|Complicating Ohio's anti-smoking efforts, legislators have diverted $560 million in anti-tobacco settlement funding to plug holes in the state's budget.
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The state-mandated review comes as the Ohio Tobacco Use Prevention and Control Foundation’s original five-year, $50 million contract with Northlich, Cincinnati, is set to expire Dec. 31. A new request for proposals sent to Ohio agencies last week covers a new three-year integrated-marketing campaign at slightly increased funding levels for a total of $31.5 million.
“Northlich has done a phenomenal job for the foundation with the ‘Stand’ campaign, which has been nationally recognized,” said a spokeswoman for the foundation. “The bidding process is an open, objective process we need to go through to ensure we’re using our money as wisely as possible and that other companies have an opportunity to bid.”
The review doesn’t cover the smaller Ohio Quit Line program to promote a toll-free help line for those who want to kick the tobacco habit, which is also handled by Northlich. Nor does it cover a separate concurrent review for an interactive agency to revamp the foundation’s Web sites.
The foundation is looking to shift its anti-smoking focus from strictly teens ages 12 to 17 to encompass a separate effort targeting young adults up to age 24. Research in Ohio and nationally shows smoking rates have started to rise, the spokeswoman said.
But the foundation faces targeting more people with less money. A new two-year state budget enacted June 30 taps the remaining $216 million the foundation was to have received from Ohio’s $10 billion in tobacco-litigation settlement payments over 26 years.
Legislators divert funds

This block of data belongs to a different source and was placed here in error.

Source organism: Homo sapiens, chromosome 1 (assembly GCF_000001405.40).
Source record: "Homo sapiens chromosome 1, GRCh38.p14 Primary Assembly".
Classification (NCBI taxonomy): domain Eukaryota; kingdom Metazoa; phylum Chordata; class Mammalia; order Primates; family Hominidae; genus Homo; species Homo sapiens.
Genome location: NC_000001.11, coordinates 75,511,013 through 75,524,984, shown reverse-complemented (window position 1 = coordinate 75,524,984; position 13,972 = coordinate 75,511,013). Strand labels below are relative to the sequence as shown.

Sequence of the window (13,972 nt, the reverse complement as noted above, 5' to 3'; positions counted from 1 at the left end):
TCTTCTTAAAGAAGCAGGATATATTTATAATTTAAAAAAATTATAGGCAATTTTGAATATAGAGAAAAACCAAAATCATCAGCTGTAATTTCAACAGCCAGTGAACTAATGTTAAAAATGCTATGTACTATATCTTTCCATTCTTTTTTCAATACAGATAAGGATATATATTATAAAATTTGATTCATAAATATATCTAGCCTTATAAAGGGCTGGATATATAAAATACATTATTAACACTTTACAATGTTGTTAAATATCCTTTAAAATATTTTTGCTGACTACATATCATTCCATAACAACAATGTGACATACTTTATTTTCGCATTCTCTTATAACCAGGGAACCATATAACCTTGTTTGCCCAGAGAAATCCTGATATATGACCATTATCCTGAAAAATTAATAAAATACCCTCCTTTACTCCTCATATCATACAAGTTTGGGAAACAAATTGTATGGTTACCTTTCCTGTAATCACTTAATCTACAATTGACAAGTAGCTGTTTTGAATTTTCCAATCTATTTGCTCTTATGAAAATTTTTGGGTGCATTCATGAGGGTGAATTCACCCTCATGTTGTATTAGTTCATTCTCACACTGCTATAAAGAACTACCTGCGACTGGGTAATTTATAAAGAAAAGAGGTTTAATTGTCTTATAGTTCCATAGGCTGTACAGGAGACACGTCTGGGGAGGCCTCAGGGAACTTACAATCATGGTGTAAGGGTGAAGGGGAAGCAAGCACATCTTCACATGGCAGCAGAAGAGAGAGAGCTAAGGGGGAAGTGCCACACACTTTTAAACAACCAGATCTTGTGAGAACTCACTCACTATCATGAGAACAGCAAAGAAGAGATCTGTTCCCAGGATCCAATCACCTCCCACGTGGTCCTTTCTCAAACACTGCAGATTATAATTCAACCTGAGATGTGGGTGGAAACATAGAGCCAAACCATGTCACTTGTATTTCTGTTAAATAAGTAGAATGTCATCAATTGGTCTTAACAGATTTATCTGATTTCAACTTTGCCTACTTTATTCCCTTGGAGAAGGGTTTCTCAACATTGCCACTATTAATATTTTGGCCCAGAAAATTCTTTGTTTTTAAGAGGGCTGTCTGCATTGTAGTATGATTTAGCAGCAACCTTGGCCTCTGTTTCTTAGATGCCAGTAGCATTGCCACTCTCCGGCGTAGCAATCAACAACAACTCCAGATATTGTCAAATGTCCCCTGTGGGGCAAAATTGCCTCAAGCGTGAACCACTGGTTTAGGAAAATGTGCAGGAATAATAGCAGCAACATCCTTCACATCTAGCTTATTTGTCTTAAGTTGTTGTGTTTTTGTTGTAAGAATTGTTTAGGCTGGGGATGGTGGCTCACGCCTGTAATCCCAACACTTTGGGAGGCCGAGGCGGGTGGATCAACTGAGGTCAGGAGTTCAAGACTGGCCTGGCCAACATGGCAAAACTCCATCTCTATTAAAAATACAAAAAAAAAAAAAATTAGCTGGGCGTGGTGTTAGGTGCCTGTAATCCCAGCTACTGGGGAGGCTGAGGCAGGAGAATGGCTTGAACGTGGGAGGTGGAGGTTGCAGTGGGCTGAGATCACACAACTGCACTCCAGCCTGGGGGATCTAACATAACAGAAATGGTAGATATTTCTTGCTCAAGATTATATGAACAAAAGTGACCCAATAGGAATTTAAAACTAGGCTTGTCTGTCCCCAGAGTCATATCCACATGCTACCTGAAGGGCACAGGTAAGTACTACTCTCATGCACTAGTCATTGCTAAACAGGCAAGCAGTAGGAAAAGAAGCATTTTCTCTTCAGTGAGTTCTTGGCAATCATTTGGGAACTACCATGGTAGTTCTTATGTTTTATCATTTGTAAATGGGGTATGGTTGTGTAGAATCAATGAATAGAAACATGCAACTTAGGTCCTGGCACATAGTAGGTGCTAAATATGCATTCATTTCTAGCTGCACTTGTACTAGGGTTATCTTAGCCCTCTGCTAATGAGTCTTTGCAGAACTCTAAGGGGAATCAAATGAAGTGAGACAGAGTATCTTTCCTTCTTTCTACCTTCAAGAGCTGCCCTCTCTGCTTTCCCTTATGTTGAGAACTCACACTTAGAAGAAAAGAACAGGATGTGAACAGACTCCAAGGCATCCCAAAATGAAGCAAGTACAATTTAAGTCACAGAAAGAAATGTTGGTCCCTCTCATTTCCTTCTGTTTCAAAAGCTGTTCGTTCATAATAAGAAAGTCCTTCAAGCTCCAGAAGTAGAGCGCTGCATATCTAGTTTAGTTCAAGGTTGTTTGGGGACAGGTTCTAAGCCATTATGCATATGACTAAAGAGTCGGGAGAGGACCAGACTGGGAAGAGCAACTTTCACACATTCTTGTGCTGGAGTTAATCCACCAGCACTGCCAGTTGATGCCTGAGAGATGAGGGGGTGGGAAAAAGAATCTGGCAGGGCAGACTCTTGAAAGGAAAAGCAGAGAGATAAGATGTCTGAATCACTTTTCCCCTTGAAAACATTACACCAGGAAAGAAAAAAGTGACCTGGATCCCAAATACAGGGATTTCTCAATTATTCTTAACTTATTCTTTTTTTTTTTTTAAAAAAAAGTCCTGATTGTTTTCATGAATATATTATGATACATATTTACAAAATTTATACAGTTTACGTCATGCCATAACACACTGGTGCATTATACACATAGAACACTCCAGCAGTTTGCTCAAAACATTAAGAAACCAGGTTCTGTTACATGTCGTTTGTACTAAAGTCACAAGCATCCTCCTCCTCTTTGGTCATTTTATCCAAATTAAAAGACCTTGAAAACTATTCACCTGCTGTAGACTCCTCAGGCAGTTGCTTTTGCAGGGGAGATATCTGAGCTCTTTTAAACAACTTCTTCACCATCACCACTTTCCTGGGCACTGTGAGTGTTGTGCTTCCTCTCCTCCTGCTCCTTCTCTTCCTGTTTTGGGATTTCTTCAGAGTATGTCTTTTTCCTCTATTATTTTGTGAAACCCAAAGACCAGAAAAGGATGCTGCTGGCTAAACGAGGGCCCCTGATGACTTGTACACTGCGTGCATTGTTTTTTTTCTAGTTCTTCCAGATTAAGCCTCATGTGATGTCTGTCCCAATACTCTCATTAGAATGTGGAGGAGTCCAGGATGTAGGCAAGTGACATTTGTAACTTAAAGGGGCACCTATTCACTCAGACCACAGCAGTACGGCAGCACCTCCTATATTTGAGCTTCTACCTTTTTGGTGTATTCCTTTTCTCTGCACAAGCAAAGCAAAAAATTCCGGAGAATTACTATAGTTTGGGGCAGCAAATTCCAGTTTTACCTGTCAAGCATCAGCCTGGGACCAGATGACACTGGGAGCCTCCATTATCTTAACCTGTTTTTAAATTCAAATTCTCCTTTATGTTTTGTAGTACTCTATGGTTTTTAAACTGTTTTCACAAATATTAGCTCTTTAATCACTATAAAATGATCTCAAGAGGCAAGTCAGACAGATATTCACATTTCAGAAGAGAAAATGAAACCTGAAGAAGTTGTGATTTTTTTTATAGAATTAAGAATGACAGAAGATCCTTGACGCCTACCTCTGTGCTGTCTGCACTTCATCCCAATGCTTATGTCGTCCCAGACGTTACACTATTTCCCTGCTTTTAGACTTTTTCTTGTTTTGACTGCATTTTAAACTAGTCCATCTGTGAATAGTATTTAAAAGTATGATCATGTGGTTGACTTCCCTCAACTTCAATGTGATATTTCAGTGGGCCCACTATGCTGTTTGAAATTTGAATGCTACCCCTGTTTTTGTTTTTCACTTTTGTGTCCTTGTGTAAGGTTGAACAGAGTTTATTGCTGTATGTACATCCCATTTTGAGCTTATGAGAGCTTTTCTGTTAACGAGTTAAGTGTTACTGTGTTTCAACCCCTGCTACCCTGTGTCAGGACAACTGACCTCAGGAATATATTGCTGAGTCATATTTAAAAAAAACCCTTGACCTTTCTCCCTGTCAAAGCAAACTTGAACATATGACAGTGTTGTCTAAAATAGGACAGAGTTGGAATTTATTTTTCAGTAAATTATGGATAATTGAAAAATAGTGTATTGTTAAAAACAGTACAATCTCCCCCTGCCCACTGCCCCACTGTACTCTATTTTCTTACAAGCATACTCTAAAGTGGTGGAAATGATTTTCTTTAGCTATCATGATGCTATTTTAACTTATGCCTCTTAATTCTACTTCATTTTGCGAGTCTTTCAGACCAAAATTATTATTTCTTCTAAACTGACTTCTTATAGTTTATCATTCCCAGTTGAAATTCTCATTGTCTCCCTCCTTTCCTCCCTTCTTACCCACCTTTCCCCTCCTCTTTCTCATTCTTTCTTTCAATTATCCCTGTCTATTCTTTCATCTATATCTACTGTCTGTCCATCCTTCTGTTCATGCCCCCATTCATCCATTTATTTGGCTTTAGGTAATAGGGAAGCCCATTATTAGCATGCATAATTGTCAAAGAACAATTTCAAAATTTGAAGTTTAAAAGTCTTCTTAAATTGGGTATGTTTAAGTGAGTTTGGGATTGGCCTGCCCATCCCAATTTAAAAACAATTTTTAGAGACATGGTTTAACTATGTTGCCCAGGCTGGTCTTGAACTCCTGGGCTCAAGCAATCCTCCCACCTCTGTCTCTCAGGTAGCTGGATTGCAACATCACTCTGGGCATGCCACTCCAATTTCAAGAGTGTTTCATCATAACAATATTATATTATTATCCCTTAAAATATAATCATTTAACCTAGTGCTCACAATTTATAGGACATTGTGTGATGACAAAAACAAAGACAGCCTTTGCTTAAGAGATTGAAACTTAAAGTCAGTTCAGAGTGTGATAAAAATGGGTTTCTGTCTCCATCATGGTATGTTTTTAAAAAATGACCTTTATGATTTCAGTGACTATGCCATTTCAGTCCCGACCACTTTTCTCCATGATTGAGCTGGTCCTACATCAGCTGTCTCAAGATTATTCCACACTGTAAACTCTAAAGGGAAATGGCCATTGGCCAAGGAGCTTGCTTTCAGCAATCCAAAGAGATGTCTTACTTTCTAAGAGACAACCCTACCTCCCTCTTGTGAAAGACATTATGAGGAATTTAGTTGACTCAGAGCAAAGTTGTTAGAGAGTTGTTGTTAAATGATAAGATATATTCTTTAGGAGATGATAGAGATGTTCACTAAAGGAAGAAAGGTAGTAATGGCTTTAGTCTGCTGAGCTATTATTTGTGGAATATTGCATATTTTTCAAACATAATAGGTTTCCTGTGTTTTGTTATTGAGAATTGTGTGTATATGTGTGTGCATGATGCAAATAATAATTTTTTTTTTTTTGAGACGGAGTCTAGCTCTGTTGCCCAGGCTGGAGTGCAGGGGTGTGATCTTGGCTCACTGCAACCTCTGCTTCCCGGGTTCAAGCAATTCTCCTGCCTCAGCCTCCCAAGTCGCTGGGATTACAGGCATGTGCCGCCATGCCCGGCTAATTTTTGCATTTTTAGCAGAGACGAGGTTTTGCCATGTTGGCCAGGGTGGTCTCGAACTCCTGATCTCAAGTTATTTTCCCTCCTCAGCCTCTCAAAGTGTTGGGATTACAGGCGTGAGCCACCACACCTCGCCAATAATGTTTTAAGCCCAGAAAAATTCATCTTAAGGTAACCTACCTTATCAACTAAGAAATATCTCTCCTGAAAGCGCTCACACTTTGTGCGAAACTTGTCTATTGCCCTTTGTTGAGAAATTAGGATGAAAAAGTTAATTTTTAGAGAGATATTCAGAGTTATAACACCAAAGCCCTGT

Though the foundation received $330 million from the settlement fund in 2001, Ohio has since diverted more than $560 million in additional funding to plug various holes in the state budget, with non-binding promises to eventually repay the money.
So far, the foundation board has opted to maintain planned spending levels even if it means tapping into its original $330 million endowment, which is now down to about $300 million. Overall, across all of its anti-smoking efforts, the foundation spent about $38 million last year and currently plans to do the same this year.
“What our board is going to have to struggle with in early August is whether you continue to spend at a relevant level and dip into your principal and eventually go out of business or do you spend just investment income and have a less-relevant level of spending,” the spokeswoman said. “If the RFP has to be altered because of that decision, we’ll notify everyone immediately.”
The RFP calls for initial applications for eligibility to be filed by July 27, full proposals by Aug. 19, oral presentations on Sept. 9 and a contract award by Oct. 7.
Campaign attacks MTV
The “Stand” campaign by Northlich, launched in 2001, has included a wide range of TV, cinema, radio and outdoor ads in addition to an extensive PR effort in and outside of schools. Among the elements of the campaign have been radio ads featuring youths calling MTV executives to ask them to stop showing videos that glorify smoking.
A Research Triangle Institute survey last year recently found 39% unaided and 86% aided recall of the Stand campaign among Ohio youths 11-17. RTI found adult smoking rates in Ohio declined from 27.7% to 26% since the campaign began in 2001. A separate state study found a decline from 33.4% to 25.7% in high-school-age smoking rates between 2000 and 2002.